Attendance has dropped the most at SeaWorld's San Diego location, and the decision to end such shows would be limited for now to that park, the original home of Shamu. Shows at its other parks, including in San Antonio and Orlando, will continue.
"The theatrical production of the show in that market is what they wanted to see less of," Manby said of San Diego's customers. "But it's not universal across our properties."
Manby told investors that the new killer whale attraction will "have a strong conservation message."
"They want the orca experience to be activities the whales do in the wild," Manby said of California customers. "Things they perceive as tricks, they don't like as well."
Killer whale shows were the park's main draw in the 1970s and helped build SeaWorld as a top attraction. Trainers would ride the whales in the giant pool before getting out and signaling for the orca to slap its tail in the water to splash spectators in a "splash zone."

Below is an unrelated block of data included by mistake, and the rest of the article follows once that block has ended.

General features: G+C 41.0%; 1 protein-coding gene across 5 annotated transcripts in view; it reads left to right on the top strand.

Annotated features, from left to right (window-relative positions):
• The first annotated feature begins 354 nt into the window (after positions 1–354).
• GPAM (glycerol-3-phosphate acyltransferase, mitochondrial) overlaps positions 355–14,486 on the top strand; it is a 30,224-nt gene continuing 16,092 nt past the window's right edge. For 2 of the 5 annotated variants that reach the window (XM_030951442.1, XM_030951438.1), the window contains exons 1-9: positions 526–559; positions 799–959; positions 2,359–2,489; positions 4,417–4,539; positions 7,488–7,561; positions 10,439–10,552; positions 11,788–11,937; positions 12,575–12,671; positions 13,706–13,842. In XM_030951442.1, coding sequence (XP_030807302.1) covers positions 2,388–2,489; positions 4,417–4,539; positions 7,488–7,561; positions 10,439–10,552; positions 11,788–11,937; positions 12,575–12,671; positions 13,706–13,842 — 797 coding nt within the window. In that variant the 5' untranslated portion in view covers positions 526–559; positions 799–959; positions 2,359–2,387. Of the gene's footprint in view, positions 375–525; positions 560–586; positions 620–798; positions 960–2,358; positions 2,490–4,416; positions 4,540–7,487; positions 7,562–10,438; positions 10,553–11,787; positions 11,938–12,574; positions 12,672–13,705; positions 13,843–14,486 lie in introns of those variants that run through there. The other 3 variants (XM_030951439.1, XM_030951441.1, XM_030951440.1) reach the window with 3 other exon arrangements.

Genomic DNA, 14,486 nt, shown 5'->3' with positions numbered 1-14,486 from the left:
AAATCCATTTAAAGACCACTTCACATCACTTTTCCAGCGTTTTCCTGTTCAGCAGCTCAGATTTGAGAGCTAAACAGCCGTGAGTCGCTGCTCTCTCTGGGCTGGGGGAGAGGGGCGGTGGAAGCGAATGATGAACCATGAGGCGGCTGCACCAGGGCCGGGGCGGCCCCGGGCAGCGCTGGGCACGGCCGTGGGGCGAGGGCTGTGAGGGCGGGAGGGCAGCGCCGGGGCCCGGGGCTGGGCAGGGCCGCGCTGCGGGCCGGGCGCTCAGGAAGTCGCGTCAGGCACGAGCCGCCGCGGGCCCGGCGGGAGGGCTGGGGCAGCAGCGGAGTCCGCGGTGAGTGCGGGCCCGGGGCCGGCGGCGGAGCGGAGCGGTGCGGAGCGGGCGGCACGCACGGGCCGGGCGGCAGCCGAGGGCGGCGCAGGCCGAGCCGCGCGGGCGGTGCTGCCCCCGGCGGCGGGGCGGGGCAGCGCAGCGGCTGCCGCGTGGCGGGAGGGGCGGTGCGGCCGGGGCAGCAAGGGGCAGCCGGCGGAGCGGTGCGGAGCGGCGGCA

People for the Ethical Treatment of Animals (PETA) said the move does not go far enough and urged investment in whale sanctuaries.
"An end to SeaWorld's tawdry circus-style shows is inevitable and necessary, but it's captivity that denies these far-ranging orcas everything that is natural and important to them," PETA's Jared Goodman said. "This move is like no longer whipping lions in a circus act but keeping them locked inside cages for life."
The news came days after SeaWorld Entertainment Inc. reported that its third-quarter earnings missed Wall Street expectations.
SeaWorld earlier this year announced plans for a $100 million expansion of the San Diego park's killer whale tanks to boost attendance, but Manby indicated to investors it may shelve that project now.
The California Coastal Commission endorsed the plans last month on the condition SeaWorld agree to stop breeding orcas in captivity and not transfer or sell them.
The company has said it plans to challenge that decision in court. Manby said Monday that the company had no other choice because the ruling set a "bad precedent" for not only SeaWorld but all zoos, aquariums and other animal parks.
"We certainly know with the regulatory environment out there that happened with orcas, and some of what happened in California, with the reputation out there, I think we would be foolish if we didn't look at other options, in case that happens," Manby said.
He added that SeaWorld may be able to achieve its objective, which he did not specify, without proceeding with the tank expansion project, called "Blue World."